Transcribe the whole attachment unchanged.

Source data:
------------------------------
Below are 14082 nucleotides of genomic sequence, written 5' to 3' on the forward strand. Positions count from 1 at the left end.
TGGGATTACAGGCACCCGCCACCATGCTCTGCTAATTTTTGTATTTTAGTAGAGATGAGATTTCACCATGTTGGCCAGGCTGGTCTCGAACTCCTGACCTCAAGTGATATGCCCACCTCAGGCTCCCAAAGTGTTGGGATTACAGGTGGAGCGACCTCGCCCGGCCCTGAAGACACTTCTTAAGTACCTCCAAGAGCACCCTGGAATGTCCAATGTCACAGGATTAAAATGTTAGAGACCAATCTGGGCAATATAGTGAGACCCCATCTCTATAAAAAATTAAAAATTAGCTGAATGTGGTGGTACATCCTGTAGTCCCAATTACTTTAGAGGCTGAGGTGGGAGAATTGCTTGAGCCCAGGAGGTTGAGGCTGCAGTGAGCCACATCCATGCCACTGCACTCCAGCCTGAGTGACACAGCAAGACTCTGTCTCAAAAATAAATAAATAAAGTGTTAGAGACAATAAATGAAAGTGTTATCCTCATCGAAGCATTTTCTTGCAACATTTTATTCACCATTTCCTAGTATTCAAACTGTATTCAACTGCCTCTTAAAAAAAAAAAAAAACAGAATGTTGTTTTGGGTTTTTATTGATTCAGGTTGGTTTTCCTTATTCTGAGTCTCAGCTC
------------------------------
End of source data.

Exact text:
Below are 14082 nucleotides of genomic sequence, written 5' to 3' on the forward strand. Positions count from 1 at the left end.
TGGGATTACAGGCACCCGCCACCATGCTCTGCTAATTTTTGTATTTTAGTAGAGATGAGATTTCACCATGTTGGCCAGGCTGGTCTCGAACTCCTGACCTCAAGTGATATGCCCACCTCAGGCTCCCAAAGTGTTGGGATTACAGGTGGAGCGACCTCGCCCGGCCCTGAAGACACTTCTTAAGTACCTCCAAGAGCACCCTGGAATGTCCAATGTCACAGGATTAAAATGTTAGAGACCAATCTGGGCAATATAGTGAGACCCCATCTCTATAAAAAATTAAAAATTAGCTGAATGTGGTGGTACATCCTGTAGTCCCAATTACTTTAGAGGCTGAGGTGGGAGAATTGCTTGAGCCCAGGAGGTTGAGGCTGCAGTGAGCCACATCCATGCCACTGCACTCCAGCCTGAGTGACACAGCAAGACTCTGTCTCAAAAATAAATAAATAAAGTGTTAGAGACAATAAATGAAAGTGTTATCCTCATCGAAGCATTTTCTTGCAACATTTTATTCACCATTTCCTAGTATTCAAACTGTATTCAACTGCCTCTTAAAAAAAAAAAAAAACAGAATGTTGTTTTGGGTTTTTATTGATTCAGGTTGGTTTTCCTTATTCTGAGTCTCAGCTC